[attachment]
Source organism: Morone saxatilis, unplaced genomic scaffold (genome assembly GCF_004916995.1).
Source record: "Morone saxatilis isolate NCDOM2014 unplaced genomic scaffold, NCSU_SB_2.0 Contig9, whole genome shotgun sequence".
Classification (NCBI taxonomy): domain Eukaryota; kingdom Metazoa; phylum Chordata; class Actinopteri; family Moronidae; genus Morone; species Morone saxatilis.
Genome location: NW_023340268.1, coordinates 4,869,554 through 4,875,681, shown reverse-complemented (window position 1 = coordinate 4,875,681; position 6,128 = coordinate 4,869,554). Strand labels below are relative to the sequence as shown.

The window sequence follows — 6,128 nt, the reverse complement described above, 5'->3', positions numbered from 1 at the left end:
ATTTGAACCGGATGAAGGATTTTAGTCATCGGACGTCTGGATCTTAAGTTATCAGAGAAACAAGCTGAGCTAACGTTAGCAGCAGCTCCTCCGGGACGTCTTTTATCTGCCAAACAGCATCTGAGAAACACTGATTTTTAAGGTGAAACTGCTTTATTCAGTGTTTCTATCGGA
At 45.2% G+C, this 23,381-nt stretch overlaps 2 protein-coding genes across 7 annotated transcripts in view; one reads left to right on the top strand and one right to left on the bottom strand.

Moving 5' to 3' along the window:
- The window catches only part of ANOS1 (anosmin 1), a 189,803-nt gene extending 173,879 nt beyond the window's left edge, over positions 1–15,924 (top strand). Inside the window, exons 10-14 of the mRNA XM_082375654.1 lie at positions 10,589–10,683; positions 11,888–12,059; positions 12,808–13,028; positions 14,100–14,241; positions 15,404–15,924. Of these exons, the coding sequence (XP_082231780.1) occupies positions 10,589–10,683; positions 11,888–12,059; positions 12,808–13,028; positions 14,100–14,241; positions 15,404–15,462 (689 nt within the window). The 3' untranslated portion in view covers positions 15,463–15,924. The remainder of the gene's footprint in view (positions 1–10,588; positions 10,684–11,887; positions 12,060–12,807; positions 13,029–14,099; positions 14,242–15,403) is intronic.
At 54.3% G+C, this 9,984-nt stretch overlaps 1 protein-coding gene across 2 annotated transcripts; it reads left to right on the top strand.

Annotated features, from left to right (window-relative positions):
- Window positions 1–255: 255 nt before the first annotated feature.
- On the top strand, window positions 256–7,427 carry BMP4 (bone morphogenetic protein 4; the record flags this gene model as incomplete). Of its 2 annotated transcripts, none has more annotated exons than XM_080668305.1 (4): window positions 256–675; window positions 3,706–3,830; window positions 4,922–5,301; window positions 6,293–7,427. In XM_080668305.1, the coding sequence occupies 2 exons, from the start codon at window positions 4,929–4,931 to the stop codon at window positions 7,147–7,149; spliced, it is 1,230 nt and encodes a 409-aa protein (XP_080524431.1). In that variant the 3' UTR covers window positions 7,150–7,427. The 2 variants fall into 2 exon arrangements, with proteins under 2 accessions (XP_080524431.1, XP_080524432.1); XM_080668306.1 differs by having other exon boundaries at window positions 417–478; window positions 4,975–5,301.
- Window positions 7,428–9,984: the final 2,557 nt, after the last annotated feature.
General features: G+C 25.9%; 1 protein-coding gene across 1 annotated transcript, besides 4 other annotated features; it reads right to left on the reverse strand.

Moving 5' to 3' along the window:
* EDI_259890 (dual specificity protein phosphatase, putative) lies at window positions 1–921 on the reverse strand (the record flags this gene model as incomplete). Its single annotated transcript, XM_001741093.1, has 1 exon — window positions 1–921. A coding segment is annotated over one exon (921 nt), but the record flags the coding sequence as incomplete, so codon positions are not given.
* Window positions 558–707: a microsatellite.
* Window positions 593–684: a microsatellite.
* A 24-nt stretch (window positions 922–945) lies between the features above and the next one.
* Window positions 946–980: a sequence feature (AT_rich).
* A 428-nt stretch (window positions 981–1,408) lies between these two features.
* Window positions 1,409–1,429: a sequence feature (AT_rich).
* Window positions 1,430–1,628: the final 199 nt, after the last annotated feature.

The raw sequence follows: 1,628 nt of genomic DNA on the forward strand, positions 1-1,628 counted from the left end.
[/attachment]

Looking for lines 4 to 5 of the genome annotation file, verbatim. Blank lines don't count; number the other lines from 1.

Genome location: NW_023340268.1, coordinates 4,869,554 through 4,875,681, shown reverse-complemented (window position 1 = coordinate 4,875,681; position 6,128 = coordinate 4,869,554). Strand labels below are relative to the sequence as shown.

The window sequence follows — 6,128 nt, the reverse complement described above, 5'->3', positions numbered from 1 at the left end: